By Marc Kovac
Murderer Jason Getsy is scheduled for execution next week.
COLUMBUS — Gov. Ted Strickland still has not decided whether to grant clemency to Jason Getsy, the convicted murderer sentenced to die by lethal injection next week.
“I have spent a little time talking to my legal counsel, but I have not ... spent the kind of time that I need to spend in studying the results of the investigation that has been undertaken by my staff,” he said. “I will not do that today, but I will do that this week certainly.”
He added, “I don’t know that I’ll have an answer by the end of the week, but before the end of this week, I’m going to set aside time to study the reports.”
Getsy, 33, is scheduled for execution Tuesday and will be moved from the Ohio State Penitentiary near Youngstown to the Southern Ohio Correctional Facility in Lucasville. State policy calls for inmates to be transported to the latter about 24 hours before their scheduled execution.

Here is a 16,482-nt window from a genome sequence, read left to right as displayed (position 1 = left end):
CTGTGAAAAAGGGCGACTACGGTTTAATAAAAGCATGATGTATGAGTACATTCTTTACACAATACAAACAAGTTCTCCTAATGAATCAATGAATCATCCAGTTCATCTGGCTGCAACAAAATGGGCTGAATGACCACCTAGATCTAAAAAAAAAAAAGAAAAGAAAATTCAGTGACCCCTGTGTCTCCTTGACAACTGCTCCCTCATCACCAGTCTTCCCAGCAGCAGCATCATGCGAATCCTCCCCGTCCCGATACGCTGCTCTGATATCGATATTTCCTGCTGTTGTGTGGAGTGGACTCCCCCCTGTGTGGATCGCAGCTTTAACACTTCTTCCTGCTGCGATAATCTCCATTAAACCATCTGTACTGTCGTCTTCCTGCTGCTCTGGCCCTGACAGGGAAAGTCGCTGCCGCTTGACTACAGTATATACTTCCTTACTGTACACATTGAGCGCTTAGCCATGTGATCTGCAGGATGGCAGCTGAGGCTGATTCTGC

The Ohio Department of Rehabilitation and Correction confirmed the 10 a.m. execution time earlier this week.
Getsy was convicted in the 1995 murder of Ann R. Serafino and the attempted murder of her son, Charles Serafino, in their Hubbard Township home.
According to court documents, Getsy and two other men were hired by another individual to kill Charles Serafino over a business disagreement. Charles Serafino survived the incident.
The state parole board, on a 5-2 vote, recommended clemency in the case, noting that Getsy was the only one of four co-defendants who received the death penalty.
Strickland has commuted death sentences in the past on the recommendation of the parole board, most recently in the case of Jeffrey Hill, who was scheduled for execution in March.
Getsy would be the fourth Ohio inmate executed in recent months.
Asked whether he was concerned about the pace of executions occurring in Ohio, Strickland replied, “I have concerns about executions, period. I have concerns about every execution. I think this is not something that I ever take lightly, and I hope that no one would. ... Anytime a life is taken, regardless of the circumstances, that’s a serious matter.”